Volumetric development of the zebra finch brain throughout the first 200 days of post-hatch life traced by in vivo MRI
The first months of life are characterized by massive neuroplastic processes that parallel the acquisition of skills and abilities vital for proper functioning in later life. Likewise, juvenile songbirds learn the song sung by their tutor during the first months after hatching. To date, most studies targeting brain development in songbirds exclusively focus on the song control and auditory pathways. To gain a comprehensive insight into structural developmental plasticity of the entire zebra finch brain throughout the different subphases of song learning, we designed a longitudinal study in a group of male (16) and female (19) zebra finches. We collected T2-weighted 3-dimensional anatomical scans at six developmental milestones throughout the process of song learning, i.e. 20, 30, 40, 65, 90 and 120 days post hatching (dph), and one additional time point well after song crystallization, i.e. 200 dph. We observed that the total brain volume initially increases, peaks around 3040 dph and decreases towards the end of the study. Further, we performed brain-wide voxel-based volumetric analyses to create spatio-temporal maps indicating when specific brain areas increase or decrease in volume, relative to the subphases of song learning. These maps informed (1) that most areas implicated in song control change early, i.e. between 20 and 65 dph, and are embedded in large clusters that cover major subdivisions of the zebra finch brain, (2) that volume changes between consecutive subphases of vocal learning appear highly similar in males and females, and (3) that only more rostrally situated brain regions change in volume towards later ages. Lastly, besides detecting sex differences in local tissue volume that align with previous studies, we uncovered two additional brain loci that are larger in male compared to female zebra finches. These volume differences co-localize with areas related to the song control and auditory pathways and can therefore be associated to the behavioral difference as only male zebra finches sing. In sum, our data point to clear heterochronous patterns of brain development similar to brain development in mammalian species and this work can serve as a reference for future neurodevelopmental imaging studies in zebra finches.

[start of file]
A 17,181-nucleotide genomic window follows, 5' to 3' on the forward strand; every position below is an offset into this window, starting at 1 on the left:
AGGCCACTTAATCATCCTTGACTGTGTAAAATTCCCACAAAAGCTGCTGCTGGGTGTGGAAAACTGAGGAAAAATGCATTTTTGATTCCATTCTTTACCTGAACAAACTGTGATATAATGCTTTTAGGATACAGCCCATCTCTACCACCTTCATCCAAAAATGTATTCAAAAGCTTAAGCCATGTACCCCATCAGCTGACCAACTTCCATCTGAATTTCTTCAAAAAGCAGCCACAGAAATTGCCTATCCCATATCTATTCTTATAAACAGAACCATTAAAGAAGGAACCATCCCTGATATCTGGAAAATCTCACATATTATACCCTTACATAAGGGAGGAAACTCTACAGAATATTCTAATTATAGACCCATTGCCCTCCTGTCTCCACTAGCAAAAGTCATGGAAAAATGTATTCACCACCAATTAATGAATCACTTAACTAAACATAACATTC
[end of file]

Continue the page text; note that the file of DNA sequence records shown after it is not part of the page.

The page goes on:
Source (journal)
Neuroimage. - New York
New York : 2018
183(2018), p. 227-238
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Unraveling the interaction between testosterone and thyroid hormones and their impact on seasonal changes in the songbird brain.
Learning and brain plasticity: a three levels approach.
Resolution improvement of diffusion MRI images through model based and numeric-symbolic reconstruction.
Hormones and neuroplasticity: image guided discoveries of molecular mechanisms in neuroplasticity (PLASTOSCINE).
Integrated cerebral networks for perception, cognition and action in human and non-human primates (CEREBNET).
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Publications with a UAntwerp address
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Web of Science
Creation 03.10.2018
Last edited 04.08.2021
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